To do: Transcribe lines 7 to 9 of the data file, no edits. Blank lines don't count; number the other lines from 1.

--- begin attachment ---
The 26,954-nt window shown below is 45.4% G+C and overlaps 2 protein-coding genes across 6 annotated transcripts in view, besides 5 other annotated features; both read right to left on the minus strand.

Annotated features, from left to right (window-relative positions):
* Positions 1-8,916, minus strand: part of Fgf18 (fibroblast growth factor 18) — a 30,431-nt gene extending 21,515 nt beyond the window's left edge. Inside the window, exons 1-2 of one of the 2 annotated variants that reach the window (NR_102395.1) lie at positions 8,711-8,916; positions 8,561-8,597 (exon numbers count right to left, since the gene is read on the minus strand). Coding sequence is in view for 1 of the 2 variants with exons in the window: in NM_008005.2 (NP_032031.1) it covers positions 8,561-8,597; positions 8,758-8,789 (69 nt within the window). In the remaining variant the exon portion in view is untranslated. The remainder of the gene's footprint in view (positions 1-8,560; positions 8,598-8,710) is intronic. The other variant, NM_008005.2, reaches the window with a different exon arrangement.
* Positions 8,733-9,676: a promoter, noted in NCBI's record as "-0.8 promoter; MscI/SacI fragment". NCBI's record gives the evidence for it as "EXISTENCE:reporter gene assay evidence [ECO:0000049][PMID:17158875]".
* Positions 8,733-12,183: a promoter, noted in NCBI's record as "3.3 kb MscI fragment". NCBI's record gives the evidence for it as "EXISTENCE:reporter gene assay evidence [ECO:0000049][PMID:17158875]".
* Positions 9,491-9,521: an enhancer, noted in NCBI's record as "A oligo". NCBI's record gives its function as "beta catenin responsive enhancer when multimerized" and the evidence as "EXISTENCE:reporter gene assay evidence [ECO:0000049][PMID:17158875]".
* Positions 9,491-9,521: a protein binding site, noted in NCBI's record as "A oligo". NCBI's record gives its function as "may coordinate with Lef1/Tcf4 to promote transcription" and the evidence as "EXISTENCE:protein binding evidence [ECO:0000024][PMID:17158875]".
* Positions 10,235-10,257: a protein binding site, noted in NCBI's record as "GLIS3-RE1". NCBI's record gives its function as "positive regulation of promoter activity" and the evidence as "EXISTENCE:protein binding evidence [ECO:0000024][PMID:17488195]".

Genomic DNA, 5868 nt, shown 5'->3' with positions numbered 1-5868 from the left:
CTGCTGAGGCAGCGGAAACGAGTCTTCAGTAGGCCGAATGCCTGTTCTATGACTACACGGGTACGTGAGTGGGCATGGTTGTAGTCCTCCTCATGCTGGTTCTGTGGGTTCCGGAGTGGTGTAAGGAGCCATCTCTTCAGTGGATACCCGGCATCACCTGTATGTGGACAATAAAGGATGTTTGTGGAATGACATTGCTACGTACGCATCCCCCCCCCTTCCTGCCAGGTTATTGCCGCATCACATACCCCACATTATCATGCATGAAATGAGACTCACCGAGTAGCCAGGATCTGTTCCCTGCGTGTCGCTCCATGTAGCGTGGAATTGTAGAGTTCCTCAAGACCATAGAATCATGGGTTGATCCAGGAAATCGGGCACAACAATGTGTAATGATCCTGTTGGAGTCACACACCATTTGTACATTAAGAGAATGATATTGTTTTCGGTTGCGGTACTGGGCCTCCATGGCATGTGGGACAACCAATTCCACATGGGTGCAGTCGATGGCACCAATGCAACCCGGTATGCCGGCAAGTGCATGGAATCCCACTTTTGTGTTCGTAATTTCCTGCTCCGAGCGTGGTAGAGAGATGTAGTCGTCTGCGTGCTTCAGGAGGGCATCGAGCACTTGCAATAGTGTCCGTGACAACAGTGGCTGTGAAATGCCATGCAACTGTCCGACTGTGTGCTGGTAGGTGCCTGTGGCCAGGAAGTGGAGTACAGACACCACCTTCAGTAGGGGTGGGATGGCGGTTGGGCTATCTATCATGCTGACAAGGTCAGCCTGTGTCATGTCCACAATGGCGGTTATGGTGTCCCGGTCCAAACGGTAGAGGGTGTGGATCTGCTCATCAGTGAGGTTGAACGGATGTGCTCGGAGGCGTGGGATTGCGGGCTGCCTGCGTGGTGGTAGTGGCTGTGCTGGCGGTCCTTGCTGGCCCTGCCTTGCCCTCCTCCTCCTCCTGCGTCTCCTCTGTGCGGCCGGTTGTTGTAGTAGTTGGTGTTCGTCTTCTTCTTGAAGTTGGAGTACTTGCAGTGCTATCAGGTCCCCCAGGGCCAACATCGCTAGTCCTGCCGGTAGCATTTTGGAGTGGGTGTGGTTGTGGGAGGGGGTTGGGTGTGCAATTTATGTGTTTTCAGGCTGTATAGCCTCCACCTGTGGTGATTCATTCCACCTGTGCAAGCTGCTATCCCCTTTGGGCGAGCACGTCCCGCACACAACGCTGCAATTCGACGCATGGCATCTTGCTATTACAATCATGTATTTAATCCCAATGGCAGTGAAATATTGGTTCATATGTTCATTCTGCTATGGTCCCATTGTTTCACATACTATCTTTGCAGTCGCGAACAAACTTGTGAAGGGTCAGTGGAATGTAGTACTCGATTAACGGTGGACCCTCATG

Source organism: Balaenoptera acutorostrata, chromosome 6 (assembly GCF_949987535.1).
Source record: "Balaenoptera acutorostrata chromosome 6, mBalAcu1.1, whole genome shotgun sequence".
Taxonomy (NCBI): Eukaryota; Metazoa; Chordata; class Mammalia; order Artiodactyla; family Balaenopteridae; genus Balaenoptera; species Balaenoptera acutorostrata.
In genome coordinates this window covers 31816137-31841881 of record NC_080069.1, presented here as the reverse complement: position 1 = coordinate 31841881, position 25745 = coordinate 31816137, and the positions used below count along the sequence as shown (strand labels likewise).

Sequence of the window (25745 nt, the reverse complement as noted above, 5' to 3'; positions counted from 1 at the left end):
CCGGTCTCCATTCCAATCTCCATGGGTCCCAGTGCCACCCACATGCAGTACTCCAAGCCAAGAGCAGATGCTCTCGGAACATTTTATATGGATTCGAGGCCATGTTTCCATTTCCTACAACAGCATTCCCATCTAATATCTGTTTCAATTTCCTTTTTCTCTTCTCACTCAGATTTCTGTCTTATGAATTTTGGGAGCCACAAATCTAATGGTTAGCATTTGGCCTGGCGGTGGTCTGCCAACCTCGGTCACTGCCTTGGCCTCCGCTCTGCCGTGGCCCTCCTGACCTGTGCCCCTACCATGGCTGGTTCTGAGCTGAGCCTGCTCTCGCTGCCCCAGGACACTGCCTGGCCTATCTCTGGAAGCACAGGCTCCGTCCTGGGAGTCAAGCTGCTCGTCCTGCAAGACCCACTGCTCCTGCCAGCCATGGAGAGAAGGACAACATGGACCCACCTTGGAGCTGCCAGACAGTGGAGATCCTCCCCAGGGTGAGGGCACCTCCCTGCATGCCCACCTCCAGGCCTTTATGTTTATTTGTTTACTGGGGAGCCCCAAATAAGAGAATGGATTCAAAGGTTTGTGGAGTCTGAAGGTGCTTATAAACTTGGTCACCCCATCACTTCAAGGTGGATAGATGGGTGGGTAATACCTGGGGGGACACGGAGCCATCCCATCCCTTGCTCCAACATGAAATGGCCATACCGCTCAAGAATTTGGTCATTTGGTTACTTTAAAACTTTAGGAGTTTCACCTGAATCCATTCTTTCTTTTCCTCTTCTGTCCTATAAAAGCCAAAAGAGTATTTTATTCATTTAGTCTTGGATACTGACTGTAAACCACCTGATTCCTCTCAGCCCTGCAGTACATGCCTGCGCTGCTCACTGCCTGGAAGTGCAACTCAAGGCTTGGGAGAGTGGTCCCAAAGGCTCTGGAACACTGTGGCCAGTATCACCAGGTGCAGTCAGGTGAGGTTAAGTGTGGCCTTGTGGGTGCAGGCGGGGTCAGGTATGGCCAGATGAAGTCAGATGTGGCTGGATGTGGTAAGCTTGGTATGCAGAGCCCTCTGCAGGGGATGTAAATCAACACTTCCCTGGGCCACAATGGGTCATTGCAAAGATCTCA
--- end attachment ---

* Positions 9,491-9,521: a protein binding site, noted in NCBI's record as "A oligo". NCBI's record gives its function as "may coordinate with Lef1/Tcf4 to promote transcription" and the evidence as "EXISTENCE:protein binding evidence [ECO:0000024][PMID:17158875]".
* Positions 10,235-10,257: a protein binding site, noted in NCBI's record as "GLIS3-RE1". NCBI's record gives its function as "positive regulation of promoter activity" and the evidence as "EXISTENCE:protein binding evidence [ECO:0000024][PMID:17488195]".

Genomic DNA, 5868 nt, shown 5'->3' with positions numbered 1-5868 from the left: